Collect, optimize data

Use automation to collect pertinent operations data in the right format for worthwhile outcomes. See three data structure tips.
By Paul Figie, EZAutomation December 7, 2017

Data logging feature in the EZRack PLC from EZAutomation can structure and store data on a USB flash drive plugged into a CPU. The resulting .csv file can be opened in Microsoft Excel and easily manipulated. Courtesy: EZAutomationTwo common sayings about information are contradictory: "You can never have too much information," and "Information overload." It’s challenging to use data collection in real-time processes and to determine what data to collect and how often. A collective effort is required to make collection schemes that work.

It’s common to make data collection schemes that generate files that never get looked at, not because the information wasn’t useful, but because those who had access to that information did not apply the data in a way that helped the process. Other data collection schemes are used daily and make production and processes more efficient. 

Data perception, presentation

Data that isn’t understood or is misinterpreted may be useless, misleading, or even dangerous. Engineers need to have a good understanding of data collected and how it applies to the process. Data must be meaningful and applicable to increase its relevancy to those who are going to use it. It must be presented in a clear format. 

Data: Real time vs. historical

In today’s world, people are used to ready access to everything. Decisions are made on the fly. There’s no need to wait for historical data analysis to make a decision. Data and trends can be accessed through smart phones, tablets, and other devices.

Industrial programmable logic controllers (PLCs) can incorporate Industrial Internet of Things (IIoT) capabilities by using message queuing and the message queuing telemetry transport (MQTT) protocol, which can send real-time data to the cloud and relay it to smart phones, tablets, and other devices. Historical data points to past trends, helps analyze mistakes, and highlights corrective actions to make the process more effective. It takes time and effort to analyze and make a decision.

Historical data can be stored on PLCs that can use a USB drive and then used for later analysis. Combining real-time and historic data can help predict and take corrective action, which will help companies to be more productive.

Data collection in the automotive, oil and gas, pharmaceutical, packaging, and other process industries plays a vital role. It helps personnel of all departments know where they stand, what is their target, and what they have achieved. What if machine-level controllers like a PLC or a programmable automation controller (PAC) have a built-in data collection and storage feature? What if the same controllers could send data to a cloud?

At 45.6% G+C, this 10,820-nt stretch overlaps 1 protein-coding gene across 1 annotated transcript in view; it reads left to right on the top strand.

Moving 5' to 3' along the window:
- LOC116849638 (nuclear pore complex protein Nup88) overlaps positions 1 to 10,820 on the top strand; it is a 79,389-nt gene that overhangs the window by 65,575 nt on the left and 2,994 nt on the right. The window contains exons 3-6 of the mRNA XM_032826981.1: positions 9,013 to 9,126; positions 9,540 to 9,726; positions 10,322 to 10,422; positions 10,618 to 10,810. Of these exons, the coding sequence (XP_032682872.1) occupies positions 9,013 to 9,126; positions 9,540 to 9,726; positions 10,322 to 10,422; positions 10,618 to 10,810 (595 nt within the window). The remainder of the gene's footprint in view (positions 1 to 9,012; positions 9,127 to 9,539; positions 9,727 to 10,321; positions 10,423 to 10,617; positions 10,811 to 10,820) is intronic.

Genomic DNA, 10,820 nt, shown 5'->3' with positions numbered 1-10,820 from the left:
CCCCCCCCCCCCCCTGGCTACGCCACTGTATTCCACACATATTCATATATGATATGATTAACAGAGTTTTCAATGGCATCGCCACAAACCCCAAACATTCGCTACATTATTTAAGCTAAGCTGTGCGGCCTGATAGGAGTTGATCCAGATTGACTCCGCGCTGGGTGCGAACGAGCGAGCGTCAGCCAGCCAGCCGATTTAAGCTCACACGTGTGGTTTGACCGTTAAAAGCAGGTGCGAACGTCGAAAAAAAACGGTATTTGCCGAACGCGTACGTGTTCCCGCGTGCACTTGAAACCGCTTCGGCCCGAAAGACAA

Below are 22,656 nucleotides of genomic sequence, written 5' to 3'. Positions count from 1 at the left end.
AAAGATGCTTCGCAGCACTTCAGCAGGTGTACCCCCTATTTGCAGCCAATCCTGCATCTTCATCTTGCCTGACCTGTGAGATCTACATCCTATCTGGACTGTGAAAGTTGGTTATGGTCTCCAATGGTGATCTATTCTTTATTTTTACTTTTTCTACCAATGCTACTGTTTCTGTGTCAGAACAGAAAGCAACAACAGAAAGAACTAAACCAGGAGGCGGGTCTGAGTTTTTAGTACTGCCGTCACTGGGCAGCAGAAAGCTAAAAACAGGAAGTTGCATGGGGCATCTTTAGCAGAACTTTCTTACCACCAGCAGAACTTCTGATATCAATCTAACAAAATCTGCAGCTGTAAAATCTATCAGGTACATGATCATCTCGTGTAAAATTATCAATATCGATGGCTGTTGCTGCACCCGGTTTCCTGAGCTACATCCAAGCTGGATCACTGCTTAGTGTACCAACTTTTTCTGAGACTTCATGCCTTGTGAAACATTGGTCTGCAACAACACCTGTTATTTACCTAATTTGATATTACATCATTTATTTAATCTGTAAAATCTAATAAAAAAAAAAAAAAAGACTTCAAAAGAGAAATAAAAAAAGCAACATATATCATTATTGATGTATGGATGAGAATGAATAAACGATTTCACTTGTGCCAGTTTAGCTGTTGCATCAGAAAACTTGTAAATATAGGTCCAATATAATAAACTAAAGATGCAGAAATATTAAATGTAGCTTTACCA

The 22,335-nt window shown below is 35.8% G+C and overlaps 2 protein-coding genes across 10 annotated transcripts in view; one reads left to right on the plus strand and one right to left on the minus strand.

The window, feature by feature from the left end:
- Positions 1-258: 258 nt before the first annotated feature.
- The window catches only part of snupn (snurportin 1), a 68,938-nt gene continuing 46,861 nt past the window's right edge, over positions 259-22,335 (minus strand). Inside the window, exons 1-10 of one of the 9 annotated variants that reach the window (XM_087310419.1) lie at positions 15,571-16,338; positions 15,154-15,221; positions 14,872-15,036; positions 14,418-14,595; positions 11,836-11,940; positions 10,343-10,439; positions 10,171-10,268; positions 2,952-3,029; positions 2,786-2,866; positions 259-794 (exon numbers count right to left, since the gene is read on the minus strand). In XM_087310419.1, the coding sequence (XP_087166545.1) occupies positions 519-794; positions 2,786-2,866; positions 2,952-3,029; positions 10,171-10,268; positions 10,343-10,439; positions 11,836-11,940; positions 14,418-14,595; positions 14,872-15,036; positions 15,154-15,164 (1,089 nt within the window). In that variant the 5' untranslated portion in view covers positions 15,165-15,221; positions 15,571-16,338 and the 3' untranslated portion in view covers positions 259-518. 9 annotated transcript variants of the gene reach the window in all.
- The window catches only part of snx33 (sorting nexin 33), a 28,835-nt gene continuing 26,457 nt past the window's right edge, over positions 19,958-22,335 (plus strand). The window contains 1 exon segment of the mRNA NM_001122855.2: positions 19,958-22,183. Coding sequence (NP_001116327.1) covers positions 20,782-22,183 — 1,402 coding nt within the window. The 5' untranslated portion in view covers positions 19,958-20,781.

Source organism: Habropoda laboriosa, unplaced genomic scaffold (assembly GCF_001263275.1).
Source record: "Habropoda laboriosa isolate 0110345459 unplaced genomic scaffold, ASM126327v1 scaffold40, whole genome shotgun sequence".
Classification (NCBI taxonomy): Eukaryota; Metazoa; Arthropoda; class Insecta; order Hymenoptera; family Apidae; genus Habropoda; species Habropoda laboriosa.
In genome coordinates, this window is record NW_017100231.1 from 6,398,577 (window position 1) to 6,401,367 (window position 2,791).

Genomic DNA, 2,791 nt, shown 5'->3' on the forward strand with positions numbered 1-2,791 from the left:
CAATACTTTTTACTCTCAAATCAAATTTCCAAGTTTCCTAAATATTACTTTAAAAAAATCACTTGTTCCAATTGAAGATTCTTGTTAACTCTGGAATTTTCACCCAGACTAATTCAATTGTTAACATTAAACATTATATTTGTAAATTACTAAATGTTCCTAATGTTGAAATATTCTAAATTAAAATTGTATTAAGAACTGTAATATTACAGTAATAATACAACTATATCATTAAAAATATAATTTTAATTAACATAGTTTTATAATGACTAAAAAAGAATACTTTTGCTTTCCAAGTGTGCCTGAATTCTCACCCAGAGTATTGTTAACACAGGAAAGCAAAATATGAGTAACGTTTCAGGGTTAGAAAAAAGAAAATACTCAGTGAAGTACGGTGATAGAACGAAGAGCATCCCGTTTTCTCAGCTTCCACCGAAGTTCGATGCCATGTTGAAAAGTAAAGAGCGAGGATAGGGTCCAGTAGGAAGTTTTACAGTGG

The IIoT is emerging, and implementing IIoT in an appropriately equipped industrial controller will give companies a competitive edge by making data more available for decisions when needed. 

Collective data effort, goals

For effective data collection, assemble a diverse team and get them involved in the process of determining what data should be collected or how it should be structured. What’s obvious to some may be overlooked by others.

Set goals on how collecting data is expected to improve the process or increase production. Doing so helps with buy-in and drives the use of collected data from the beginning. 

Paul Figie is an application engineer at EZAutomation. Courtesy: EZAutomationStructuring data: 3 tips

Measuring production process improvement will keep team members accountable and make it easier to duplicate success and minimize failures. Data structure is important for effective use. Raw data collected over a period of time will be of little value, or may be too cluttered to be used effectively.

Three tips for data structure follow.

1. Data should not be nested. Instead it should be kept simple, perhaps stored in a .csv or a table format for ease of use and manipulation.

2. For different data types, such as Boolean, integer, or string, consider storing each in separate files to help simplify the process of data analysis.

3. Collected data should include an option to send to and store in a secure SQL database for future use.

Paul Figie is an application engineer at EZAutomation; edited by Mark T. Hoske, content manager, Control Engineering, CFE Media, mhoske@cfemedia.com.

KEYWORDS Data acquisition, DAQ 

  • Data can be useful in real time and in historical analysis.
  • Programmable logic controllers can help collect and store data.
  • Data structure matters.

Consider this

How often do you revisit what data is being collected and how it’s being used?